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I'm designing a web form that allows you to schedule events on a calendar. There are about four pages of input required for each event, such as:

  • Name
  • Start date
  • End date
  • Employees involved
  • Budget ($)

Should the label for each input field be a question or a statement? e.g. Should I use "Budget" or "What is the budget?"?

When should I use a statement and when should I use a question? Why?

3 Answers 3

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As it is in many ux related questions it depends on your audience:

  • I consider the question style more suitable for users, that are not familiar with the form – or with web forms in general. You kind of take the user by the hand – which can be a good idea for that kind of audience, but might be a bad idea for 'power users'.

  • On the other hand I suppose the question style would rather soon get a user's nerves, once she has to fill out your form on a regular basis. For that kind of use case you should avoid questions and use 'statements' instead. 'Power users' will appreciate everything that makes their work easier – in this case short statements.

ps: does the form really have to spread over 4 pages? If if your audience consists of power users you should probably try to fit everything in one page…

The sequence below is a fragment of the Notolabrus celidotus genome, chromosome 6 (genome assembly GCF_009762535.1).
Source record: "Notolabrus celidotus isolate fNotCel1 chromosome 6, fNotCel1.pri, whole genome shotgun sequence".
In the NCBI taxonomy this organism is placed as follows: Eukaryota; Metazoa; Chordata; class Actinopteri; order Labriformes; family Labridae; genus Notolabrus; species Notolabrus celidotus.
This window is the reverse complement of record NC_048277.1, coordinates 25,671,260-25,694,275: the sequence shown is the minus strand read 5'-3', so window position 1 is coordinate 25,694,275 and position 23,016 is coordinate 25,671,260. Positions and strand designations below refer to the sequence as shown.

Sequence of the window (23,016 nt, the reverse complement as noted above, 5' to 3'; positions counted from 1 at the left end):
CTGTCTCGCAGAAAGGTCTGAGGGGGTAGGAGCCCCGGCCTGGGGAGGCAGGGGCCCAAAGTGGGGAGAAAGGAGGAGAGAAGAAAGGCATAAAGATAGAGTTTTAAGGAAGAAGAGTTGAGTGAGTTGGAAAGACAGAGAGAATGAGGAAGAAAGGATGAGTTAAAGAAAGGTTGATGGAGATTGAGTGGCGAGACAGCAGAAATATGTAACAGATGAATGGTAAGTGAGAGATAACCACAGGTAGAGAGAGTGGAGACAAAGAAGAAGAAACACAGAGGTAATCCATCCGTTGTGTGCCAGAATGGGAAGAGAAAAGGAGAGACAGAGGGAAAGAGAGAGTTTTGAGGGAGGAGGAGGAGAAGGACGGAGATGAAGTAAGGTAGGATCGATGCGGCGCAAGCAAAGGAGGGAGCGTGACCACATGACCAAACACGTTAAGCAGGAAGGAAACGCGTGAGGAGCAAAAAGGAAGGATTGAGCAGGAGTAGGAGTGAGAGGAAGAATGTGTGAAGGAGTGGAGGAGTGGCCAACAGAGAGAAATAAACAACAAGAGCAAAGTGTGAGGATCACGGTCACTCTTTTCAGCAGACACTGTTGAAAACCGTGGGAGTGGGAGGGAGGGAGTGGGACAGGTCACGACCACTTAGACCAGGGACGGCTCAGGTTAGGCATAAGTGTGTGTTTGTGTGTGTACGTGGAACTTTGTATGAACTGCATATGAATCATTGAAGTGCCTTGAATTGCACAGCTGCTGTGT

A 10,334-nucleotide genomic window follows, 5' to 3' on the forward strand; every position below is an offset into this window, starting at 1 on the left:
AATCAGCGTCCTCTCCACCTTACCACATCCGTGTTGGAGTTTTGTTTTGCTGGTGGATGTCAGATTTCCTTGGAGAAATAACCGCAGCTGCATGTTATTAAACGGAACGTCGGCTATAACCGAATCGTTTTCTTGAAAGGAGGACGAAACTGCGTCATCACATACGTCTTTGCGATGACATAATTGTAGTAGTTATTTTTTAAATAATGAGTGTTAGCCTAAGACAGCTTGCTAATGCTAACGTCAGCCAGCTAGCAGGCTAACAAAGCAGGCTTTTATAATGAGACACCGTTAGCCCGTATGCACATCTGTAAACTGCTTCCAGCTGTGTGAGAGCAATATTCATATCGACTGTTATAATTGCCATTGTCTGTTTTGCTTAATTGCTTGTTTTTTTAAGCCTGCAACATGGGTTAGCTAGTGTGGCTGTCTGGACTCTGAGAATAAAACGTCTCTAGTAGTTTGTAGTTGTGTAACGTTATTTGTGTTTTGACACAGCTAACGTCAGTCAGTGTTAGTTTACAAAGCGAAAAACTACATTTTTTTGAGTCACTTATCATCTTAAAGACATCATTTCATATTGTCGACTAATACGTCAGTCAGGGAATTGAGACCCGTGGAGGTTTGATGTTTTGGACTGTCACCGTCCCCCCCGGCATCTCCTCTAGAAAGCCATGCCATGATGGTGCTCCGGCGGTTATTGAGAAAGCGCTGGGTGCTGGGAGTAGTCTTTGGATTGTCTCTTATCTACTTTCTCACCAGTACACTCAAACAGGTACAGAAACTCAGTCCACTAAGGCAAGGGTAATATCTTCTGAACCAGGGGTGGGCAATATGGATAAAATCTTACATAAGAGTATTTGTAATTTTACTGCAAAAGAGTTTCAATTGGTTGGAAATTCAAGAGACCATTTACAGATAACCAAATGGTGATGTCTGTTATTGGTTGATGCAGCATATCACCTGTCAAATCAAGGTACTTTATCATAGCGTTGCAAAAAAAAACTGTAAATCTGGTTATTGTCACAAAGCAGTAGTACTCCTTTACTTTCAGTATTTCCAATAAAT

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  • The form is actually split into tabs - about 10 questions per tab. Each tab is a specific topic. The first tab contains mandatory questions. The other tabs contain optional questions but they can contain useful information (e.g. like the meeting location field in an Outlook calendar appointment - optional, but not worth omitting) Sep 22, 2014 at 21:48
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As a rule, I try to keep labels as short as possible while remaining immediately clear.

Sometimes that's a single word or two. Sometimes it's a question. The idea is to help the user along by making it as straightforward for them as possible.

The best way to determine the clarity of your labelling is through observing users. Try getting two or three people off the street, give them a scenario and watch them fill out the form. Watch where they stumble and ask them to think out loud as they go about it. The approach is described in Steve Krug's Don't Make Me Think.

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I would recommend "Budget" instead of "What is the budget?". If you ever decide to translate the form into multiple languages, it will avoid translation errors and probably be cheaper / less time consuming. Not to mention reducing the size of labels for languages like French.

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    Actually, I'm not so sure about the translation argument. It generally helps translators when your word is in a context. For instance, the English word "budget" means different things in "How much is your budget?" (an amount) versus "Whan is your budget due?" (a document), and might have different translations. Sep 15, 2014 at 16:44
  • For $0.12 / word, they can ask for a context :) Sep 15, 2014 at 16:52
  • Yeah, label length is a good point. I've been caught out by that before. Thanks. Sep 22, 2014 at 20:39

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